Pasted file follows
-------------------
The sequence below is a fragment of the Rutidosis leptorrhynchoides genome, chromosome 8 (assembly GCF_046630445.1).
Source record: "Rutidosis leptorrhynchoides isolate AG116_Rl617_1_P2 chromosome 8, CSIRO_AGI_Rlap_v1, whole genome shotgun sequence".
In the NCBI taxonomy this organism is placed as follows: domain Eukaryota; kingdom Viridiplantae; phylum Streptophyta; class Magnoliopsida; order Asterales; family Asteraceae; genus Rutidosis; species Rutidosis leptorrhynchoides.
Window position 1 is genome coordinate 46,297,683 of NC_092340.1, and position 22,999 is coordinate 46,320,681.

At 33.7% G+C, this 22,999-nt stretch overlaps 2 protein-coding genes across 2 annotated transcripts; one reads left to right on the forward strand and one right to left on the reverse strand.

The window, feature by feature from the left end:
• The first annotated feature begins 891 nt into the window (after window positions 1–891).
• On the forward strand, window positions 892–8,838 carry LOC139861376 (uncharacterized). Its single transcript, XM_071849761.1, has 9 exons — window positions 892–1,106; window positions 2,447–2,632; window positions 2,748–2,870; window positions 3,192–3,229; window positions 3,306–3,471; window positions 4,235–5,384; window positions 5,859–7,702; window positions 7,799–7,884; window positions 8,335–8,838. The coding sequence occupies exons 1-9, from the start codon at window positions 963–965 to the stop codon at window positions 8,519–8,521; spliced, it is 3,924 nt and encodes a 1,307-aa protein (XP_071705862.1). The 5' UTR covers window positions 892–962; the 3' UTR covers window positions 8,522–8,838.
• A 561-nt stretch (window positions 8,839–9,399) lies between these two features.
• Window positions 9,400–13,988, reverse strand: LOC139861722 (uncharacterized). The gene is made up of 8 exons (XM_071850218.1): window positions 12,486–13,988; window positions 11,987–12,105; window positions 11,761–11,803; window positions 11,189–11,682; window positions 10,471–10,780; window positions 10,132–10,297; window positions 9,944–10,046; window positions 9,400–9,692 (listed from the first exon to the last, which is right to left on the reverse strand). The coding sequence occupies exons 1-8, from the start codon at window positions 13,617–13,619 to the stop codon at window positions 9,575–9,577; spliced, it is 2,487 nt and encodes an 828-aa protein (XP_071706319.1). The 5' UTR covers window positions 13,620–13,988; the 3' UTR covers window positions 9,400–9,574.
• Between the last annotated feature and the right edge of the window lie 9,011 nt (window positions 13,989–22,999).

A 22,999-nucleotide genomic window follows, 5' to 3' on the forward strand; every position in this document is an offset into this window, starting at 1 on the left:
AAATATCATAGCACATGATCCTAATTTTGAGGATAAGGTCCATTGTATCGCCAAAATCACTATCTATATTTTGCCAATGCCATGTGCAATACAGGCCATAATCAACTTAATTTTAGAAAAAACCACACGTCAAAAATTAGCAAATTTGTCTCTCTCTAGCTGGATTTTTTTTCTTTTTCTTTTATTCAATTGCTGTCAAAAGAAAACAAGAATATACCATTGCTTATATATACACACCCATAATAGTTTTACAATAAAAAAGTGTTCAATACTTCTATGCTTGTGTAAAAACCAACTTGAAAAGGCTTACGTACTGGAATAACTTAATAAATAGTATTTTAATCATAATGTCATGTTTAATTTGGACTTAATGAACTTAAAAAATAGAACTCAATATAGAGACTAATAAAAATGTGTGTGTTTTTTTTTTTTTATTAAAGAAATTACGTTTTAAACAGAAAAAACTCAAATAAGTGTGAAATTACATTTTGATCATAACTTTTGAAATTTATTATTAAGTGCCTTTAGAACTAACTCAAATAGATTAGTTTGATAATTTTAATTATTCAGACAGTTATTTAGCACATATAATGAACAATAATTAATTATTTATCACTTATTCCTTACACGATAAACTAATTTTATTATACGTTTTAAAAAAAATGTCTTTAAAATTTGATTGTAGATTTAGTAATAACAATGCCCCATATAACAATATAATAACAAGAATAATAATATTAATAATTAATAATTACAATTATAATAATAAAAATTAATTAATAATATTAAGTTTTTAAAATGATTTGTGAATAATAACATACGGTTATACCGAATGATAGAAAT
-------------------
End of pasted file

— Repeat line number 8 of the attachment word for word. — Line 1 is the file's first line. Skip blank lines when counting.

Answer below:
• On the forward strand, window positions 892–8,838 carry LOC139861376 (uncharacterized). Its single transcript, XM_071849761.1, has 9 exons — window positions 892–1,106; window positions 2,447–2,632; window positions 2,748–2,870; window positions 3,192–3,229; window positions 3,306–3,471; window positions 4,235–5,384; window positions 5,859–7,702; window positions 7,799–7,884; window positions 8,335–8,838. The coding sequence occupies exons 1-9, from the start codon at window positions 963–965 to the stop codon at window positions 8,519–8,521; spliced, it is 3,924 nt and encodes a 1,307-aa protein (XP_071705862.1). The 5' UTR covers window positions 892–962; the 3' UTR covers window positions 8,522–8,838.